Whoops. . .

            That was motorworks' chemistry teacher; not history teacher, but the history teacher probably would of said the same thing.


            • #7
              Not sure what the History teacher said,I was a sleep most of the time!!
              please visit my webpage:


              • #8
                I learned AutoCAD LT on my own; I bought a "How-to-use-AutoCAD-LT" book, started at the beginning, and worked my way through. It's do-able. I found that once I got my head wrapped around the AutoCAD conventions it suddenly got a lot easier, and that took only about 1/3 of the book.

                So...if you choose a CAD package that has some aftermarket "how-to" books available, you ought to be fine on your own, I think.

                Intellicad is fairly reasonably priced and remarkably similar to AutoCAD, so if you learn one you can use the other. IMO, in today's market AutoCAD, LT or otherwise, is overpriced.
                Try to make a living, not a killing. -- Utah Phillips
                Don't believe everything you know. -- Bumper sticker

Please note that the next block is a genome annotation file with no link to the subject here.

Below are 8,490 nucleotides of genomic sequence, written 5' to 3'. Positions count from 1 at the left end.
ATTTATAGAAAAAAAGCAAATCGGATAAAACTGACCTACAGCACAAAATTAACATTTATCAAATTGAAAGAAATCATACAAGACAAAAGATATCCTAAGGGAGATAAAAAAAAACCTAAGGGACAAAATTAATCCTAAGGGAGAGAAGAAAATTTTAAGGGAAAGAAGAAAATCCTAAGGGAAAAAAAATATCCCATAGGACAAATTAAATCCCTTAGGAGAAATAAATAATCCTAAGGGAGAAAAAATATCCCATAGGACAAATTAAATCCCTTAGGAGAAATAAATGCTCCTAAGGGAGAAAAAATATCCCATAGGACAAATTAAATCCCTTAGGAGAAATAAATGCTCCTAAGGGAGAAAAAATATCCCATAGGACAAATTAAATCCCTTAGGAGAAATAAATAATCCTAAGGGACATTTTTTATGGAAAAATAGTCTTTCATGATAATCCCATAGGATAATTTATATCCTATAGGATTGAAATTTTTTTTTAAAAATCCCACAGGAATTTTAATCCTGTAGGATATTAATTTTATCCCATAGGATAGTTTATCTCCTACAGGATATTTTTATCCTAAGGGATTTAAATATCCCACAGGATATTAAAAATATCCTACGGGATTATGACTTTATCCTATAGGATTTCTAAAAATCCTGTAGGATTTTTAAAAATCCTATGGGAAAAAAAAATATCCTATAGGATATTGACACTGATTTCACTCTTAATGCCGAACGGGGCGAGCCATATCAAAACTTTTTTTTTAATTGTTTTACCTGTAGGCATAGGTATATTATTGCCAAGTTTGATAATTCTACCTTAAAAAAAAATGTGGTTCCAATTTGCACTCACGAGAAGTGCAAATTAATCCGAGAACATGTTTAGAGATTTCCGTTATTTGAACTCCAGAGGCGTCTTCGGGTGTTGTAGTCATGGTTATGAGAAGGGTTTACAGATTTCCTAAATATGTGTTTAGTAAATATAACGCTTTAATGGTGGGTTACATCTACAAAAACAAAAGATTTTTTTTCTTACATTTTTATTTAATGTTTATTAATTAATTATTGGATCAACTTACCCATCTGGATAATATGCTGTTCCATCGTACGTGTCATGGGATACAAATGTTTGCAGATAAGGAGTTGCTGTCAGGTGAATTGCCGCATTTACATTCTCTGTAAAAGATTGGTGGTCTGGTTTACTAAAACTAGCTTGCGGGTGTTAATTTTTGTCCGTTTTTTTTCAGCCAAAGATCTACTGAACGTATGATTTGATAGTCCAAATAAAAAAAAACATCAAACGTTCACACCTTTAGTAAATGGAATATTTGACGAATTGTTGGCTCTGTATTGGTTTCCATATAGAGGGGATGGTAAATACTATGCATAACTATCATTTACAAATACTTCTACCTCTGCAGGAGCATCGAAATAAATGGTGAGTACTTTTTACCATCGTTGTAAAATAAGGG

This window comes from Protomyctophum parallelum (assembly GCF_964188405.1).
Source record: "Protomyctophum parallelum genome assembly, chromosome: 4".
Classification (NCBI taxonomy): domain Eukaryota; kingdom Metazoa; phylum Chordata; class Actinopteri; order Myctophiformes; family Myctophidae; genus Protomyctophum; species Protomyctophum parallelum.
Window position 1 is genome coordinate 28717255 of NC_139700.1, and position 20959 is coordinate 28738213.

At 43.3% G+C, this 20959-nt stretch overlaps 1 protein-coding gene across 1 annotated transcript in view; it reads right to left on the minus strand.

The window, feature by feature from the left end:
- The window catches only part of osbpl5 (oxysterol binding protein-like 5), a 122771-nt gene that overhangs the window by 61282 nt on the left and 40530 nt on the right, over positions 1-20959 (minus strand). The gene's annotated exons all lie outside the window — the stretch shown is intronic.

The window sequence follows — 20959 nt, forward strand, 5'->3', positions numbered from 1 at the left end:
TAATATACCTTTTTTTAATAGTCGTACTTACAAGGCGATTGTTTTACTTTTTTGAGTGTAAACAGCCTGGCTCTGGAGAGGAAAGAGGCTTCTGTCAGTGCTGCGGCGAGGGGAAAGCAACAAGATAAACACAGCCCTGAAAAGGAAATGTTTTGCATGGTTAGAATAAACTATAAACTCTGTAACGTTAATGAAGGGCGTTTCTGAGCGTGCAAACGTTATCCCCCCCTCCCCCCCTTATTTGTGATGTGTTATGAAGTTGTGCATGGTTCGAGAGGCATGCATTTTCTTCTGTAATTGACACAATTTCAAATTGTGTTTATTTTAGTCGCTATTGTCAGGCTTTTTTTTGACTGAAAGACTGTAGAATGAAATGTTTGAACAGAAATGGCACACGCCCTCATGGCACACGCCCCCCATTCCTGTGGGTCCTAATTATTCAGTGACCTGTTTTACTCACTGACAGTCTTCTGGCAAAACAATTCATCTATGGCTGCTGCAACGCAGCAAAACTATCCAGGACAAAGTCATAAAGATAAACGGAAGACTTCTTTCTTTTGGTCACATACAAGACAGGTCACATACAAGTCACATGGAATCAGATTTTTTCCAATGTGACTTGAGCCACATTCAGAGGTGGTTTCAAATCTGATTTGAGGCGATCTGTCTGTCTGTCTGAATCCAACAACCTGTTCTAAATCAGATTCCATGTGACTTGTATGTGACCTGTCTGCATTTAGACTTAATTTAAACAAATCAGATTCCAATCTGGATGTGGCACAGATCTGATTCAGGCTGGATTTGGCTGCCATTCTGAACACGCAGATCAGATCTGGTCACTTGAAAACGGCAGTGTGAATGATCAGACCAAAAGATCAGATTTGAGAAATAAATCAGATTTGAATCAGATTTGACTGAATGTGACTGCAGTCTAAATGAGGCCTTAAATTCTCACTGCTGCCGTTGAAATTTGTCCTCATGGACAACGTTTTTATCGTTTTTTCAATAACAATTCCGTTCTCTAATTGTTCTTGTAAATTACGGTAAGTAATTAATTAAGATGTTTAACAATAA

Everybody is ignorant, only on different subjects. -- Will Rogers
                There are lots of people who mistake their imagination for their memory. - Josh Billings
                Law of Logical Argument - Anything is possible if you don't know what you are talking about.
                Don't own anything you have to feed or paint. - Hood River Blackie


                • #9
                  My 2cents worth is "take the course"...I understand completely what people are saying here about learnng on your fact, most of what I know I've learned on my own!! The problem with learn it "right" really need someone there to give you a few pointers. I copied R14 years ago(i know, i know...but i didn't do it for commercial purposes!) with the idea of "learning it"...and I might as well have beat my head against a wall...$400 on an autodesk evening course was a hell of a good investment!! You'll learn things from a good instructor in 5 minutes that might take you 5 years to stumble across on your own...

                  good luck!!


                  • #10

                    Know what you mean; sleeping in high school was one of my favorite pastimes. . .

                    Reminds me of one of my better naps when I woke up and didn't recognize a soul. Turns out the the bell had rung, the class had changed and nobody bothered to wake me when my class was over.